Universities need to learn from Facebook and Twitter

The Internet is constantly becoming more advanced, but is taken for granted as a passive tool for gathering information and being entertained.

Social networking, one of the more actively engaging tools in use online today, is only a relatively recent development. It didn’t exist in the recent past, although it could have; its creation was not something that cost millions of dollars and took teams of experts — it was just a matter of somebody actually having the idea to put it together. It will only take a good idea for a similarly revolutionary tool to be developed.

As online media continues to mature, new ideas will inevitably change the way we think of the Internet. New web technologies will boost sales for giant conglomerate corporations and small businesses, musicians will hungrily discover new ways to disseminate their work across the globe and students will continue to find new ways to distract themselves from their educations.

But, rather than sit around while social networks and other online media continue tilting more and more towards entertainment, university staff and researchers should focus to create more opportunities that make use of the technology for the betterment of education. It is becoming increasingly important for universities and other educational institutions to adapt to the Internet so that it can develop in more productive and “intelligent” directions.

Social networking is the hottest thing online right now. According to the Nielsen Company, in August 2009, social networking accounted for 17 per cent of all time spent online. That means one in every six minutes in the U.S. was spent on sites like Facebook.com. The fastest growing demographic of Facebook users is woman over 55 and the largest group of Twitter users is men between 25-54 years old — these sites are not just “for the kids;” they are part of an online routine for youth and adults alike.

But what are all these people using these social networking sites for? Social media has always been useful for making pointless updates about your weekend that nobody really cares about, but it has also become more and more common in business and marketing, community groups and even student groups here at U of M.

Facebook provides a tool for businesses to freely advertise and connect with clients. It provides community and campus groups with tools to organize events and build awareness. It is extremely useful for any groups willing to put the time into figuring out how to make it work for them.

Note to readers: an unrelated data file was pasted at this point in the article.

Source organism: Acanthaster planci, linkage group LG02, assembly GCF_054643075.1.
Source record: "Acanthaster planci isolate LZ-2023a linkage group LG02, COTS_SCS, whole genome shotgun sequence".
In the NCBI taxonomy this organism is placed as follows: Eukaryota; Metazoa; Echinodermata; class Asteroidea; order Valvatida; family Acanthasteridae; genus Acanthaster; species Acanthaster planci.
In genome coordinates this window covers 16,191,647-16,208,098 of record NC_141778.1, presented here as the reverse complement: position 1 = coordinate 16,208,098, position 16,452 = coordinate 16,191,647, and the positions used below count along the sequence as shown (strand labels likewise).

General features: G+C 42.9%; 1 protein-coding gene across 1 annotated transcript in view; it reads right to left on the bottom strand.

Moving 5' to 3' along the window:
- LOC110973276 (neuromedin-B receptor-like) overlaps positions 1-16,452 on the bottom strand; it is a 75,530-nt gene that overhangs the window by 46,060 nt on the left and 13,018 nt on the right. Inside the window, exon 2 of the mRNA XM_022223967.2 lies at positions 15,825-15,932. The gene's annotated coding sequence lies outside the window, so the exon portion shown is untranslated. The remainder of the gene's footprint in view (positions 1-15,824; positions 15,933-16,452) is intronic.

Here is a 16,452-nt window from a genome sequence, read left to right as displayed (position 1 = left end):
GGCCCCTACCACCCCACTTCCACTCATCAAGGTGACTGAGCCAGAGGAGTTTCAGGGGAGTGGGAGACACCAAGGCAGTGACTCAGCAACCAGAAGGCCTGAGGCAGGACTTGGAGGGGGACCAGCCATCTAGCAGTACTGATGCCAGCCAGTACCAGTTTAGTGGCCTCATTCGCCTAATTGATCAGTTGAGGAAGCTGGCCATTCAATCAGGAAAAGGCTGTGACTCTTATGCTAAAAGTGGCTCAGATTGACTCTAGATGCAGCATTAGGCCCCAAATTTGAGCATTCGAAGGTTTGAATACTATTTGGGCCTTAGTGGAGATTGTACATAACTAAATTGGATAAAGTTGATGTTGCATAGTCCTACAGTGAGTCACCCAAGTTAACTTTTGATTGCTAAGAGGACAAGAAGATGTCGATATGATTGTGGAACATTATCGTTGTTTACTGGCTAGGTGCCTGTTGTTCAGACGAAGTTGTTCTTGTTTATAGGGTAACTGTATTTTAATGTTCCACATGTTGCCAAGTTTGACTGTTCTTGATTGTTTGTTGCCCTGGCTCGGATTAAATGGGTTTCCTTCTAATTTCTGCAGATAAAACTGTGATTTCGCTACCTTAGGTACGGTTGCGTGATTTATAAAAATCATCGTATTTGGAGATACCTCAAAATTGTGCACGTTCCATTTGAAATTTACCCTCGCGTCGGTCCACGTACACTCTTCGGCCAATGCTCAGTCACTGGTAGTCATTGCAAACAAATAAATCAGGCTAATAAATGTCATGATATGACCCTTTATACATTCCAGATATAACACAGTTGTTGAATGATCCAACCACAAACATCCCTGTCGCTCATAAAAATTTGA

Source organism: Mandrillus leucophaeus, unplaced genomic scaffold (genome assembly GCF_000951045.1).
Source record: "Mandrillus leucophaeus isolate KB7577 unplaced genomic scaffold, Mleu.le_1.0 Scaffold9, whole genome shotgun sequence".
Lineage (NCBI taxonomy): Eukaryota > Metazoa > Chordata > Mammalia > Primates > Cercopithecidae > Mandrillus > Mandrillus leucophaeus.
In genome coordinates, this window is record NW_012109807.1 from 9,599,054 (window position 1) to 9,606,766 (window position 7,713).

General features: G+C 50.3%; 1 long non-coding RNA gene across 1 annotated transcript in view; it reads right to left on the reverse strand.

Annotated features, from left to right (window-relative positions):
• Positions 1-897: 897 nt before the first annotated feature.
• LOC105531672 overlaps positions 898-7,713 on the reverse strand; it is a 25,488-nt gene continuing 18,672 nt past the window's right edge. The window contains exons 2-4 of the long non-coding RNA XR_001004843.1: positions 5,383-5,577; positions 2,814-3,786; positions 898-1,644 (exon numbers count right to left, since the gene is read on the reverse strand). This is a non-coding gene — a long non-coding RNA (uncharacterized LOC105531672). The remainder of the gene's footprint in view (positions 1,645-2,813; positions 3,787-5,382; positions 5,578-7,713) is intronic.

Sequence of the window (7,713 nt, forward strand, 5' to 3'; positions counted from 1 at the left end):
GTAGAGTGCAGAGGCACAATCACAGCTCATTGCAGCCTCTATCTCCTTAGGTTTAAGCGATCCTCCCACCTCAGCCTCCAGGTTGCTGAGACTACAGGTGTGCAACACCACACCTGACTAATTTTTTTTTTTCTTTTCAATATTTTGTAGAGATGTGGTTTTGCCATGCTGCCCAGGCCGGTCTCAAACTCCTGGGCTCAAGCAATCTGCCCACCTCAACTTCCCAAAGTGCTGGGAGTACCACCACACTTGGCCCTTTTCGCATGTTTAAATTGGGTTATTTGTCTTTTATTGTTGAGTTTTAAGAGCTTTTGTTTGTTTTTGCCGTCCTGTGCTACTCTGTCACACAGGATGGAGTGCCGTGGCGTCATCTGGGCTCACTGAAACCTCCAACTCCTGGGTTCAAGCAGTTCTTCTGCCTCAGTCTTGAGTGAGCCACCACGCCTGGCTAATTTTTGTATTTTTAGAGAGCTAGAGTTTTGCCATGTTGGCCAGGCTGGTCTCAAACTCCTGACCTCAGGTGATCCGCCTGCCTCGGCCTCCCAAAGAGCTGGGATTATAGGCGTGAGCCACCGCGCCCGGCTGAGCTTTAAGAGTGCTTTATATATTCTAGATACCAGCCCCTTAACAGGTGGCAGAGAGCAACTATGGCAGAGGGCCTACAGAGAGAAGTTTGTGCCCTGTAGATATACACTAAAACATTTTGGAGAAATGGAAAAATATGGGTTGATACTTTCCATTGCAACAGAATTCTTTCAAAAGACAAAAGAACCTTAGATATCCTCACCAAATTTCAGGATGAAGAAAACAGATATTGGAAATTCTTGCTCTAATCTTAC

Yet, at the same time, university-age students, who use social media far more than any other age group, seem still to suffer at the hands of social media. In a new study at Ohio State University, it was demonstrated that students who used Facebook studied one to five hours per week and had grade-point averages of 3.0 to 3.5, while students who did not use Facebook studied 11 hours or more per week and had grade-point averages between 3.5 and 4.0. These are statistics that will not improve unless a serious effort is made to integrate new media technologies, like social networks, with academia.

Social media is only going to become more highly integrated with the rest of the web as time passes. Now that search engines have started to index social networking pages, personal profiles, advertiser pages and event listings, these pages will start to show up more and more when people perform simple Google searches.

Outside of social networks, web developers envision a day when, by using special data formats called “microformats,” things like events, product reviews and business cards will be shared organically between sites that the information is relevant to. The web is set to become one giant social network that publishes and spreads content as it becomes available.

In short, social media is determining what the future of the web will look like and the less that educators can learn to take part productively in these new, ultra-convenient technologies, the more they will slant towards a culture of zombie-like consumption of entertainment.

So, while businesses and web marketers are currently running wild, experimenting with the various ways they can use social media to their greatest advantages, and web developers continue to advance the tools of social media entertainment and other web media that captivates its users, campuses are sitting back on their laurels. While it’s probably not necessary to put an iPod in every elementary school classroom so that kids can learn math while being slightly entertained (because it’s “something that is more newer than paper,” according to Minnesota fourth-grader Gabe Rivera), it is definitely important that universities take notice of these new technologies as they become available.

In the U.S., the Defense Advanced Research Projects Agency (DARPA) recently held a contest wherein 10 weather balloons were spread around the country. Four thousand teams raced to locate all of the balloons using only social networks. According to the Washington Post, the winners, from MIT, “set up an elaborate information-gathering pyramid” and found all 10 balloons in less than nine hours. This ambitious contest is an example of some of the educational opportunities that social media can provide.

Online social network and web technology is continuing to mature, and could realistically be used today to benefit university educations, rather than harm them, as studies seem to indicate is the trend. The major challenges will be to find ways, like DARPA was able to, to integrate their functionality into the classroom. It will become increasingly important in the coming years for campuses to employ specialists who can focus research on how this relevant technology can be used for the betterment of education. Otherwise it will continue to be nothing more than a distraction in the classroom.